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6 October 2017

Las Vegas was a particularly American massacre

The US has a murder rate between three and five times higher than other developed countries.

By Peter Wilby

When the killers are Muslims, American politicians – particularly if they are Republican – move quickly to analysis and policy solutions. The problem, they insist, is Islam and the solutions are to invade Muslim countries, keep out Muslim immigrants and step up surveillance of Muslims already in America.

When a 64-year-old white former accountant kills at least 59 in Las Vegas with rapid gunfire, there is nothing to see here, move along please and pray for the victims.

Whether or not the issue is the easy availability of guns, the frequency of mass killings in America – and a murder rate between three and five times higher than in other developed countries – suggests that something peculiarly American is at work. But many Americans, including President Trump, don’t want to think about that.

The Catalan myth

I suppose it is all right for Jeremy Corbyn to denounce the Spanish government for its violent attempt to suppress an independence referendum in Catalonia, though I would have thought Theresa May has enough to do without appealing “directly” to the Spanish PM, as Corbyn demands. Yet I hope that he and his allies haven’t fallen for the narrative of a plucky, oppressed minority fighting fascist monsters for freedom. Catalonia is one of Spain’s richest regions (the Basque country, where some are also keen on independence, is even richer), with a GDP per capita 60 per cent higher than that of Andalusia. Its independence supporters resent their taxes going to poorer regions, just as many Londoners do. I trust that no Labour leader would back a breakaway from the UK by London and the south-east.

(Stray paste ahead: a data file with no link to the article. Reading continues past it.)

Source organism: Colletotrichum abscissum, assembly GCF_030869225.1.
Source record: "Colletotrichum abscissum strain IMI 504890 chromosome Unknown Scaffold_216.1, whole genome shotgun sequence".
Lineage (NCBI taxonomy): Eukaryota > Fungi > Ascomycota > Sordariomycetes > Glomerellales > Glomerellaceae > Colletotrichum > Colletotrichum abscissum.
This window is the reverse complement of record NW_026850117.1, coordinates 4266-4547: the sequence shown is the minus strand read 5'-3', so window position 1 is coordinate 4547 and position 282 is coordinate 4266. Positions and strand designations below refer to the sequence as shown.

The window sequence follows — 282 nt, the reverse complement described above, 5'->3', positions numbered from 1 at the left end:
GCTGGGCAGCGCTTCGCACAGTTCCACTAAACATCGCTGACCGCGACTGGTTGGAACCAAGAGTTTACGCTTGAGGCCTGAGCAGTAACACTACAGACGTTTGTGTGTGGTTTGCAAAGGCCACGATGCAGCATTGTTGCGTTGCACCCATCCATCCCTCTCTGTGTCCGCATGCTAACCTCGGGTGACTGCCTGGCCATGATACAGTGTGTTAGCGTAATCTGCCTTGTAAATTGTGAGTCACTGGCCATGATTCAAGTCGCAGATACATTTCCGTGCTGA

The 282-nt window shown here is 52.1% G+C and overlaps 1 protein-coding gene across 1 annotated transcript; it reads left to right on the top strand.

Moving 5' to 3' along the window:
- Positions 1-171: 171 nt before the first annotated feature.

Universal blunders

A former minister told me recently how he was amazed to find, when a new policy was proposed in his department, that the civil service did not immediately produce briefings on previous attempts to address whatever problem it was supposed to solve, the results of those attempts and the lessons to be learned. This year’s bungled introduction of universal credit is surely an example of such failure.

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MPs report that many people face eviction from their homes because their existing benefits have stopped while they wait six weeks for the new one. Labour’s introduction of a tax credit scheme in 2003 went spectacularly wrong for almost exactly the same reasons. David Blunkett, then a cabinet minister, noted in his diary “tens of thousands of people without any money and no sign of their getting it in the near future”.